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Ransomware and serve access attacks are the top cyber threats faced by organisations in the Middle East and Africa. The need of the hour is early detection. Image Credit: Shutterstock

Dubai: With cyber security, these days it’s not any longer about how good the prevention is, but how soon can threats be detected. And responded to.

“Today, most cyberattacks cannot be prevented - they are far too stealthy, targeted and advanced,” said Hani Nofal, Vice-President of Digital Infrastructure Solutions at GBM, the longstanding IBM partner for the region and one of the biggest IT services entities. “So, there has been a shift from focusing on prevention to recognizing the importance of detection and response mechanisms.

“The complexities of the digital ecosystem, technology stack, IT and OT convergence, and evolving threat landscape have made it difficult for CIOs and CISOs to tackle these challenges. Even with scaled up cyber defenses.

“Tackling the aforementioned risks has become increasingly more complicated, time-consuming, and demands specialized skilled and certified cyber security professionals. The cyber security skill gap is still one of the biggest problems organizations today are facing when trying to respond to ever evolving, sophisticated cyber-attacks.”

GBM hopes to provide some relief through its new ‘GBM Shield’ mechanism, which has the ‘ability to anticipate, detect and respond to cyber threats’, the official adds. “The program offering is risk-driven rather than technology-driven, augmenting existing technologies to increase return on investment and enhance security posture,” said Nofal.

The launch comes just a month after GBM acquired a majority stake in Coordinates Middle East, a managed detection and response firm headquartered in Dubai. GBM Shield will be powered by Cor., the Coordinates’ platform.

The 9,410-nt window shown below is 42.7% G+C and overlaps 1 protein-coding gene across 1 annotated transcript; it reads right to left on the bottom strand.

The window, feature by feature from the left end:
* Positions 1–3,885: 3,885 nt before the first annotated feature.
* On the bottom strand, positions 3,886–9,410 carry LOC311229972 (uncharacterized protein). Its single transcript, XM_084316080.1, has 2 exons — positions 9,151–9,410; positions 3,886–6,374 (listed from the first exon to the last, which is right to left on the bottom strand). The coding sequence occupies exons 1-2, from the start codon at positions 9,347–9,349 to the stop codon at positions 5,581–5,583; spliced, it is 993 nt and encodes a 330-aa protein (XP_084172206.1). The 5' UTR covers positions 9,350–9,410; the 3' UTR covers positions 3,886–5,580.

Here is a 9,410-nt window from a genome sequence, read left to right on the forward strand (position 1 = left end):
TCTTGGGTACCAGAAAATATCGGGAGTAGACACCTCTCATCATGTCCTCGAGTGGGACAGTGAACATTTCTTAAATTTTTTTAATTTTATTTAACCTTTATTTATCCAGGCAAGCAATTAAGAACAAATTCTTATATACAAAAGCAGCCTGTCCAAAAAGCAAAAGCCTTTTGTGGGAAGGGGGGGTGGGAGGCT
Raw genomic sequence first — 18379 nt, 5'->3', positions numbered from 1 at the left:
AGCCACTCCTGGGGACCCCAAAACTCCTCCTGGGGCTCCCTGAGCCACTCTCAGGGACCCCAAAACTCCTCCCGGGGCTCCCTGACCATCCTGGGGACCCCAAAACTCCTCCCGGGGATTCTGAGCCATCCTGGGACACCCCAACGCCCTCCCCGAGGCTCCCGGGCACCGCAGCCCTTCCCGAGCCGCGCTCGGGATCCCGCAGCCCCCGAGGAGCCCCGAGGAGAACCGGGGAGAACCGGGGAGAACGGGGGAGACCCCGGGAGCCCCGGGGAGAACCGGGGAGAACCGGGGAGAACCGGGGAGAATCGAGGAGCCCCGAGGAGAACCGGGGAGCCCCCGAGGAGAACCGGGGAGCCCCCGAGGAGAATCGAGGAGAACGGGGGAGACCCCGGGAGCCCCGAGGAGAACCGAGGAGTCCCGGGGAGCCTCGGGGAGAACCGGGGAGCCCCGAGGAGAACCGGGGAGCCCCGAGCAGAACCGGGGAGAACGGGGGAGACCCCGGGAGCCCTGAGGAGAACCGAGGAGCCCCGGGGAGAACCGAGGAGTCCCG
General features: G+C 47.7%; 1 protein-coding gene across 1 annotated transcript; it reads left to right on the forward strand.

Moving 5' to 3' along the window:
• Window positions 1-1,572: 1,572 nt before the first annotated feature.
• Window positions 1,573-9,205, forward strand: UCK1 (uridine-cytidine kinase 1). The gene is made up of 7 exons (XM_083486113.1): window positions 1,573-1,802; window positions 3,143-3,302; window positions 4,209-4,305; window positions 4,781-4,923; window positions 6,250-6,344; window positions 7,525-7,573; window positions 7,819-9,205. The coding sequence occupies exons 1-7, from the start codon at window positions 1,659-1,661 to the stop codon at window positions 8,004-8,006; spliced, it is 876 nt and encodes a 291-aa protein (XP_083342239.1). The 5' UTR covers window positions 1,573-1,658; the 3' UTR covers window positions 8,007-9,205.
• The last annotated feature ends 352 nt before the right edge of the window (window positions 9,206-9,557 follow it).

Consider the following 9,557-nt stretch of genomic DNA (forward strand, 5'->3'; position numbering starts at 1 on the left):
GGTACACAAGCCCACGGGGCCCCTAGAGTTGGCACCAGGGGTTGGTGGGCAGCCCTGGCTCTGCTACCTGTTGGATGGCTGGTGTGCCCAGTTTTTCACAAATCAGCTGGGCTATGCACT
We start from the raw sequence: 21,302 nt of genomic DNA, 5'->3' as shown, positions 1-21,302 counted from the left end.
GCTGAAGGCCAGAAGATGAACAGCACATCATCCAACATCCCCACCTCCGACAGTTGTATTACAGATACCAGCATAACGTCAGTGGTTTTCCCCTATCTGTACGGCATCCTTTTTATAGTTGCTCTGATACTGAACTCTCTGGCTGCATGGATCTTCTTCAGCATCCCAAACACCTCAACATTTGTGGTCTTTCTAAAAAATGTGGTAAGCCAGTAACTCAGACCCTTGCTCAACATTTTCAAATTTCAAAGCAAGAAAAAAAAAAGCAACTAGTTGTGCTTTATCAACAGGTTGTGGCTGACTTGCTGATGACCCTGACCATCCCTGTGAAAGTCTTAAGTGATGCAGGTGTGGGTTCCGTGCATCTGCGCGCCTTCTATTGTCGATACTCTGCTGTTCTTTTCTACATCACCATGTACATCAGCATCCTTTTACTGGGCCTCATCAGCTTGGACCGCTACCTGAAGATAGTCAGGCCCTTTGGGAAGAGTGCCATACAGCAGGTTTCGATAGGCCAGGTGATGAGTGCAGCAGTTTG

“Although most of our customers are enterprise customers, these solutions can be applied across the board,” said Nofal. "GBM Shield enables all types of organizations to monitor, detect, respond and prevent cyber threats and achieve business resiliency."

The underlying issue is that these attacks are highly sophisticated, adaptable, and the attackers are always one step ahead. Therefore, traditional security practices which used to work before are no longer sufficient.

- Hani Nofal, Vice-President of Digital Infrastructure Solutions at GBM

“Our goal is to provide customers with the required cyber security expertise, improve the organization’s security posture, comply with regional regulatory compliance requirements and offload the heavy-lifting, tedious task of monitoring and responding to cyber security incidents. So that organizations are ready to meet the evolving cyber threats that the future holds.”

If 2020 was the year of increased and targeted threats as work shifted from offices to WFH, the years since have not seen much of a let up in cyber breaches. Ransomware has become ‘very prevalent’, and according to IBM’s 2022 Threat Force Intelligence Index, ransomware and server access attacks were the top attack types observed in the Middle East, ‘each representing 18 per cent of attacks’.

Ransomware was also the dominant attack type observed across cyber incidents in the UAE. “There have also been alarming cases of supply chain hacks, such as through vendors, thus vetting third-parties is becoming more common,” said Nofal. “More recently, cybersecurity maturity is appearing in business RFPs (Request for Proposals). With a highly connected digital supply chain, the expectation is that organizations will not become threat vectors to business partners.”